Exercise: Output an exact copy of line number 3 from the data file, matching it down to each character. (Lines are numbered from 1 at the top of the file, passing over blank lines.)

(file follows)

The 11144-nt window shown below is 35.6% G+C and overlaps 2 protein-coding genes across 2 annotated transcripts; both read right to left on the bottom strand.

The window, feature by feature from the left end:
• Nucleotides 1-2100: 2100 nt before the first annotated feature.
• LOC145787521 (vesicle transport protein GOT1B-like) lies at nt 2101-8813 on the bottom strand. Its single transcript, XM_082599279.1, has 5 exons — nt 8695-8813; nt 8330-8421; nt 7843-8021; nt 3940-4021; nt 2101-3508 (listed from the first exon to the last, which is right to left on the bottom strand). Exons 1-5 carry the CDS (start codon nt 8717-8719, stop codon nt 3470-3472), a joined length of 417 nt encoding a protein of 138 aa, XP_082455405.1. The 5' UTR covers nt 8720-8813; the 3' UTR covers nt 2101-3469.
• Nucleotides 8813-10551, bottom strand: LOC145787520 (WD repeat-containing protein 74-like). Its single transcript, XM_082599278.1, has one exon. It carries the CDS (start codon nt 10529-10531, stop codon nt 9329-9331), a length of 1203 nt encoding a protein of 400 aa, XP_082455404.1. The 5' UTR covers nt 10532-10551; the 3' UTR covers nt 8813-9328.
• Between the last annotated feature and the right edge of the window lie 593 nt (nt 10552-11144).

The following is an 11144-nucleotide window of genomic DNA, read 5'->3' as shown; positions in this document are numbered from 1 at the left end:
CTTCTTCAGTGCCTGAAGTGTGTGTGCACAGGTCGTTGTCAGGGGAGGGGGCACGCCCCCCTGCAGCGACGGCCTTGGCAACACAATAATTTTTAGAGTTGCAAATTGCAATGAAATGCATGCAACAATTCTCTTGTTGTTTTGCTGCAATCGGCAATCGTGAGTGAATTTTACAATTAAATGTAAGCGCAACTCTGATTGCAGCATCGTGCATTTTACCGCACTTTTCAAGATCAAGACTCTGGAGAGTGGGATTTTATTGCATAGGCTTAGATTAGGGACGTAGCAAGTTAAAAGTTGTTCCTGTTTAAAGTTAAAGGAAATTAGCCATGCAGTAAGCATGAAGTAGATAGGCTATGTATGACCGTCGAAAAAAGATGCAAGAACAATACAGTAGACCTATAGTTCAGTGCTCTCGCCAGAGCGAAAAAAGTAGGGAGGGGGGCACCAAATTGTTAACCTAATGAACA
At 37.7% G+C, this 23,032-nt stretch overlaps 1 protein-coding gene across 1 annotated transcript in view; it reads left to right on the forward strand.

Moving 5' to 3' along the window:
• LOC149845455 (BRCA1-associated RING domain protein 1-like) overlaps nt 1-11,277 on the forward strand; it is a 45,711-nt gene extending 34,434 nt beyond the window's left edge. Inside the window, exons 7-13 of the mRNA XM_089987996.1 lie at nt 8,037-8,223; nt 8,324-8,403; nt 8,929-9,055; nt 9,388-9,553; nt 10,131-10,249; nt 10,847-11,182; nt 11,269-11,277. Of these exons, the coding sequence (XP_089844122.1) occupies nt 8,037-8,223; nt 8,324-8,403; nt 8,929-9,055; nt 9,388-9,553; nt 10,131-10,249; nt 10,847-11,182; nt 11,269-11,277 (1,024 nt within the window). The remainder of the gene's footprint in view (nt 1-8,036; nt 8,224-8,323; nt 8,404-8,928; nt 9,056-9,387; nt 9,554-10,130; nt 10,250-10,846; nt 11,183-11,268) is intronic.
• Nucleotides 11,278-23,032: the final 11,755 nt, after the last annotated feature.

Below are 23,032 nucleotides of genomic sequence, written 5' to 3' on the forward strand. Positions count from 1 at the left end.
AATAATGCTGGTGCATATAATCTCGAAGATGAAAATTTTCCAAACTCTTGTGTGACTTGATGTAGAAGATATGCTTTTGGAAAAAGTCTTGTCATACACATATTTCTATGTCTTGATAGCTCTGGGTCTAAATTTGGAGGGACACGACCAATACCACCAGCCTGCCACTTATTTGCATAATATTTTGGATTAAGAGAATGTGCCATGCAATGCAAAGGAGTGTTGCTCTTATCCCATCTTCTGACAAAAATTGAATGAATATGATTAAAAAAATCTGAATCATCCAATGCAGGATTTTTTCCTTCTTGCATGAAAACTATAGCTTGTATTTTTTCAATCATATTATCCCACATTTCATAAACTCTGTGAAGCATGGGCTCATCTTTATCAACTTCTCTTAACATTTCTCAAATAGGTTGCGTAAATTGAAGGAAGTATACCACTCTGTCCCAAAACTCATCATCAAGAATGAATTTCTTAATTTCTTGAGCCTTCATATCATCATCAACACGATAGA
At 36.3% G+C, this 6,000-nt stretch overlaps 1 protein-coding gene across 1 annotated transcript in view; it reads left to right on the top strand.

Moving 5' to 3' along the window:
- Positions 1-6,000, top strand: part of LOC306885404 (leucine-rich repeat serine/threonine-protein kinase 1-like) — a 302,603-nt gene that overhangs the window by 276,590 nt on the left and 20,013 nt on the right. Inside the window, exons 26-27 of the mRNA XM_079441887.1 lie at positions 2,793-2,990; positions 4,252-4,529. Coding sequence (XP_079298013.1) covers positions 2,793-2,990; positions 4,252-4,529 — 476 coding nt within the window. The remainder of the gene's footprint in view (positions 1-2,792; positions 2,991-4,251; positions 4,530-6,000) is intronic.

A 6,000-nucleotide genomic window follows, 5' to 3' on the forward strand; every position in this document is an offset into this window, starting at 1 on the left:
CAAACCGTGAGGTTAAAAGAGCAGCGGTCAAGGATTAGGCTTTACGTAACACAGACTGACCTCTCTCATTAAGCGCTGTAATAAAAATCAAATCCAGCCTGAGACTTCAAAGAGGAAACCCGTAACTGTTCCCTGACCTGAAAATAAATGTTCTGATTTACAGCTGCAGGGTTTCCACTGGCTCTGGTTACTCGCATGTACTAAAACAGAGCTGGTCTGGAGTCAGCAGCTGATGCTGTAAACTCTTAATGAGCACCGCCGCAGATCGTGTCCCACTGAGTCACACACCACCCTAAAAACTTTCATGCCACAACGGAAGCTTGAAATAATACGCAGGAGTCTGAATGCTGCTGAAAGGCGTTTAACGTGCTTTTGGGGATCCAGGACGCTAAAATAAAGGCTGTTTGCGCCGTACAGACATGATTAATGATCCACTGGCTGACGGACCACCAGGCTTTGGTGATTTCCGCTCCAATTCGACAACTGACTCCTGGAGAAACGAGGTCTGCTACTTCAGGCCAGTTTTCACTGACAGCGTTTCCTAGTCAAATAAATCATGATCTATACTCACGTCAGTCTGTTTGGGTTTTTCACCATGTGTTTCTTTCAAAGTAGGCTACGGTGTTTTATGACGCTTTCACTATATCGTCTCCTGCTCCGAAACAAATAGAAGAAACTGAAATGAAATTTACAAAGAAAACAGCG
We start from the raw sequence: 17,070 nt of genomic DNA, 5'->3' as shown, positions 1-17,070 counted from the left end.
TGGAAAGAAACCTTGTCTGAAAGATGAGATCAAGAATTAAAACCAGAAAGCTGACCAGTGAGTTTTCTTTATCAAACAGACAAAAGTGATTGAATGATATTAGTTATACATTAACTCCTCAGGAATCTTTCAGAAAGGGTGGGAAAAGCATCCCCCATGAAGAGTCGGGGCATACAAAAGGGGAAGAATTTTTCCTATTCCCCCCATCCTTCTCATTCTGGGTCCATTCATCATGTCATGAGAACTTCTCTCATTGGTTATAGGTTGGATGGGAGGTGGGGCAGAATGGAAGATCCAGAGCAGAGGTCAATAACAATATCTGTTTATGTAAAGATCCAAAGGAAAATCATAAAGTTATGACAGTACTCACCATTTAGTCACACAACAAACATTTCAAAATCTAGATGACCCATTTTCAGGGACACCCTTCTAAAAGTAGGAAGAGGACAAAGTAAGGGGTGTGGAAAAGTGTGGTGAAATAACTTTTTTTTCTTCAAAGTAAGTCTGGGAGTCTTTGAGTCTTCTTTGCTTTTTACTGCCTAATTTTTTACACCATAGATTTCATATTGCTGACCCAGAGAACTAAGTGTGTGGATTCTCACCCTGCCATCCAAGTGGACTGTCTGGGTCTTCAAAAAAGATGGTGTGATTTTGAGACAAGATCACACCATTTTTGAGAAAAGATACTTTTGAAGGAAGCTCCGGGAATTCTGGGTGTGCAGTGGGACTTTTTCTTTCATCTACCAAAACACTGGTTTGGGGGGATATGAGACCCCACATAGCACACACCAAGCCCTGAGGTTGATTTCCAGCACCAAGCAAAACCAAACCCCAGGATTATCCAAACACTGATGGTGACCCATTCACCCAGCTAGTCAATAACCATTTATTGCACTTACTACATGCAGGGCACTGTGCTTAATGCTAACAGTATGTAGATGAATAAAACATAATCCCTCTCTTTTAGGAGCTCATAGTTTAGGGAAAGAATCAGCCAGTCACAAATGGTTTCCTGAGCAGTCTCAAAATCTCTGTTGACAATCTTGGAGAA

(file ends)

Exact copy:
• Nucleotides 1-2100: 2100 nt before the first annotated feature.